Editor’s Note: My mom came home from the hospital yesterday and is doing well. They didn’t find any damage to her brain.(We are so lucky!) However, the doctors are disagreeing about the cause of the TIAs. Neurologist thinks it’s a medicine she’s been on for more than a decade. The doctor who prescribed the medicine says no way. If it’s not the medicine, then we need to know what caused it. Sorry for the non-posting! Back to business!
We just got out of school yesterday and there are already 47 articles on Google News about keeping your kids’ brains from turning to mush during the summer.
I am irritated by these articles! Let the children have some fun. Let the children unwind. Let the children have physical activity that they don’t have time for during the school year. Every afternoon is a mad rush of snack, homework, maybe an activity, and then dinner, bath and bed. We are so thrilled to have leisure time to explore books, play games, play out back or just let their little minds wander and play pretend.
But it seems the National Summer Learning Association wants you to be afraid, very afraid.
“…But according to the National Summer Learning Association, when kids take an absolute break from education during the summer months — whether by circumstance or by design — they lose about two months worth of grade-level equivalency in math skills, and low-income students lose more than two months worth of reading achievement (middle-class students ususally make slight gains). ‘More than half of the achievement gap between lower- and higher-income youth can be explained by unequal access to summer learning opportunities,’ the National Summer Learning Association points out.”
I am a little bit incredulous to these numbers, but I do completely agree that kids’ minds can’t shut off completely during the summer. However, they don’t have to be drilled to death in front of a workbook to keep their brains active. There are so many organic ways for kids to learn during the summer that aren’t painful.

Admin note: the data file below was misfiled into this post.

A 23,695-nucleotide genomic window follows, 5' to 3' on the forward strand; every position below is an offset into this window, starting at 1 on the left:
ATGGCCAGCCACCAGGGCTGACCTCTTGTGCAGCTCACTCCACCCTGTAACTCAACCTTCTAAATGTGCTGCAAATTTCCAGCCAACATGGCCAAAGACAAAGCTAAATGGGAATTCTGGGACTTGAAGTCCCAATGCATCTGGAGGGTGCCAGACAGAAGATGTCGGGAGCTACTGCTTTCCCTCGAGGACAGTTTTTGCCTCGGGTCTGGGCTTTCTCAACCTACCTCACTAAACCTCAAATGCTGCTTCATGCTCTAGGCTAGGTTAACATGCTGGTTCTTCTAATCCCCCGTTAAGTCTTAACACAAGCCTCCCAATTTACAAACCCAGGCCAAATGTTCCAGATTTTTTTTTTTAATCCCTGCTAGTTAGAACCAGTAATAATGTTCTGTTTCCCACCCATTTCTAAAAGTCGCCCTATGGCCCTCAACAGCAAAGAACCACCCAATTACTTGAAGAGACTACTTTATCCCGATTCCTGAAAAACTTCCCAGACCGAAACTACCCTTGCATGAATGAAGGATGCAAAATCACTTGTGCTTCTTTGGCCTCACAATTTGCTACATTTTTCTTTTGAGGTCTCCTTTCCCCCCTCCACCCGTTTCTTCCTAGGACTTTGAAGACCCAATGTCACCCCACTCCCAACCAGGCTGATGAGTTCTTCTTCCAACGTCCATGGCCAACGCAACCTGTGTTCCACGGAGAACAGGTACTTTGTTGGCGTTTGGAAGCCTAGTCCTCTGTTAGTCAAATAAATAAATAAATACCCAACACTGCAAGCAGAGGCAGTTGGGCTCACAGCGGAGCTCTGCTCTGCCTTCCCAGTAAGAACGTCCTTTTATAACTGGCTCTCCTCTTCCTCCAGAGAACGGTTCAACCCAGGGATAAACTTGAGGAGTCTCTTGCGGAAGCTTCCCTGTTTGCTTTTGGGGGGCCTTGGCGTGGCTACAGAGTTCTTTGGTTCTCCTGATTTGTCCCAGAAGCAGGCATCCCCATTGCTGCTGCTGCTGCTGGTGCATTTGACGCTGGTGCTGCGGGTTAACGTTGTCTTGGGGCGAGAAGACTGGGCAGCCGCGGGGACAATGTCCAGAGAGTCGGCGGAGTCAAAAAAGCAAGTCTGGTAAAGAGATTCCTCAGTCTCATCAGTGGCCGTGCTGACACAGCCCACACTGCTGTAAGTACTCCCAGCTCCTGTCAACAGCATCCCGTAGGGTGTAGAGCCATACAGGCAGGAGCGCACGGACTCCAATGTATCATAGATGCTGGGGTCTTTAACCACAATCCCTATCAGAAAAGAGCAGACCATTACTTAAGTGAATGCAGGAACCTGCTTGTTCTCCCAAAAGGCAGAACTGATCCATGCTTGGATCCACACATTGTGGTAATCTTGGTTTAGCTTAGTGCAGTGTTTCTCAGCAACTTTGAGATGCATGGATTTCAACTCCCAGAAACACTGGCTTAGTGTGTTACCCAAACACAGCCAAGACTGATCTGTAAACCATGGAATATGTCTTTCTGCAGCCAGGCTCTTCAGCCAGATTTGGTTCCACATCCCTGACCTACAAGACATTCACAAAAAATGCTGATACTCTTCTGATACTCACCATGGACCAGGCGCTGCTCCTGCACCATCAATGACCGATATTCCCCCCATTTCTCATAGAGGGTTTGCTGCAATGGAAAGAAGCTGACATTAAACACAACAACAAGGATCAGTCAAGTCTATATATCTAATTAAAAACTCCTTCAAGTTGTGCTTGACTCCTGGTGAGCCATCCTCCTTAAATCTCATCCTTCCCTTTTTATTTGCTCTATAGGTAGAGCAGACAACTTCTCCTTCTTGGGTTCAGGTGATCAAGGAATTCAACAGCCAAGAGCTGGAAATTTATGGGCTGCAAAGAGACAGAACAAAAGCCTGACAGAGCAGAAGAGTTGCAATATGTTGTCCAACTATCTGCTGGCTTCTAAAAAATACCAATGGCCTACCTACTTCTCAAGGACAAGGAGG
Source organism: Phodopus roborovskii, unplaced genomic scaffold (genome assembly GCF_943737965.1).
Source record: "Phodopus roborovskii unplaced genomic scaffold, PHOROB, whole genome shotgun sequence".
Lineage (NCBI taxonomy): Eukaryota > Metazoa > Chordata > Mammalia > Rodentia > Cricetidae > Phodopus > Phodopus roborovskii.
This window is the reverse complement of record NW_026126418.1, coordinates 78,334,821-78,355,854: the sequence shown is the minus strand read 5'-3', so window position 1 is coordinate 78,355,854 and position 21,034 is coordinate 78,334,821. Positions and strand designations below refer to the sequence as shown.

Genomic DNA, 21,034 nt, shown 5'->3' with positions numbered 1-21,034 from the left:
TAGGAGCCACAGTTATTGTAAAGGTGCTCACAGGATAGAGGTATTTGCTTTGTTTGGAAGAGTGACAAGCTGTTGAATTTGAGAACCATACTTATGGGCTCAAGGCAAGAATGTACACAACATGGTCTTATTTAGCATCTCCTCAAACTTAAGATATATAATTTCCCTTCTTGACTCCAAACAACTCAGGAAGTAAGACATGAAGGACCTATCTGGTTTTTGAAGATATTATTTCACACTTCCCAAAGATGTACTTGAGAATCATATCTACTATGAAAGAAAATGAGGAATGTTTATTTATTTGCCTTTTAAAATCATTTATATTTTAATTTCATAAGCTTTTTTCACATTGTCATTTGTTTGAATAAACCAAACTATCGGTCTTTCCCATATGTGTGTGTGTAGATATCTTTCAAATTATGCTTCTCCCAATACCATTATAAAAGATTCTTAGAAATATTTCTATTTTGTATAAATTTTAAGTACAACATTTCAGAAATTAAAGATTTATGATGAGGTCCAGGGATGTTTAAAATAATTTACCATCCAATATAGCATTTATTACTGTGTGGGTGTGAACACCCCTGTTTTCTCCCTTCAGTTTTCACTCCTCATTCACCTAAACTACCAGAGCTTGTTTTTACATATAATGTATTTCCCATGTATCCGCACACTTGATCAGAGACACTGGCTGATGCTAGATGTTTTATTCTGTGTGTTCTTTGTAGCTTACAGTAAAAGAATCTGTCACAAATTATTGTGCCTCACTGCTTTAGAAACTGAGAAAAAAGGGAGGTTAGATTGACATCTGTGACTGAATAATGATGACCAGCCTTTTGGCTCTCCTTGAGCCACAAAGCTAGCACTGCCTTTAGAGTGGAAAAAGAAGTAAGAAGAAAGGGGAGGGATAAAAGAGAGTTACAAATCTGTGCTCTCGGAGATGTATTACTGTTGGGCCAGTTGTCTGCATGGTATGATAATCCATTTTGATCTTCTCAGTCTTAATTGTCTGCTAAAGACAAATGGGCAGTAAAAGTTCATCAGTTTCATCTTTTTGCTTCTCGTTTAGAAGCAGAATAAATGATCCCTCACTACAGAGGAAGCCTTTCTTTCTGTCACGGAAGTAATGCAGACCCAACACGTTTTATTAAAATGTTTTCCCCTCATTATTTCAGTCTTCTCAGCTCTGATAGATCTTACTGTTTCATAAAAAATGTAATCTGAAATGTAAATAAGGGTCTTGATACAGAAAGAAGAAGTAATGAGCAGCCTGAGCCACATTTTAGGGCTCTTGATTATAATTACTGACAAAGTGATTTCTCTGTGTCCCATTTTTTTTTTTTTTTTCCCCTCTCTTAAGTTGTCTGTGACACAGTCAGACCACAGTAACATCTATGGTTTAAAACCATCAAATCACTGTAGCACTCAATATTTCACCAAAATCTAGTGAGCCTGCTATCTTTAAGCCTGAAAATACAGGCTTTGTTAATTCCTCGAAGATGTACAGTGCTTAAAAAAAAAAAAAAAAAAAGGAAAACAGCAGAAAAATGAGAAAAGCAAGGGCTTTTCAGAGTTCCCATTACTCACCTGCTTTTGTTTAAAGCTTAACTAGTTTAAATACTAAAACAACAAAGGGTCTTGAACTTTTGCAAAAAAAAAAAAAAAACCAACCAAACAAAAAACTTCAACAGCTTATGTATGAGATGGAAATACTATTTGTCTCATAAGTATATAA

We’re going to read, visit museums and zoos and places that hold intrinsic educational value without beating them over the heads with academics. Even going to the grocery store can be a fun place to think . (An actual conversation from our grocery store trip this week: Which oranges are we going to buy? The ones from California or the ones from Florida? (The California ones were $2 more a pound. Rose says the Florida ones. I said why do you think the California ones are more expensive? She replied because they had to ship them farther. Economics, math, business and environmentalism all rolled into one!) Meanwhile, Walsh was sorting and then re-sorting the stuff in our cart in different ways – snack food, dry food, cold food, squishable food.)
Our school offers music and art camps during June. VBS easy fun way to keep them thinking.
The Detroit Free Press has a nice list of fun activities that also hold organic education opportunities.
So what do you think? Do you buy into the Summer Learning Association’s numbers? Do you try to keep their brains moving during the summer? Or are just happy to let them be free? What about workbooks or classes versus exploring their world through play? What are your education plans for the summer?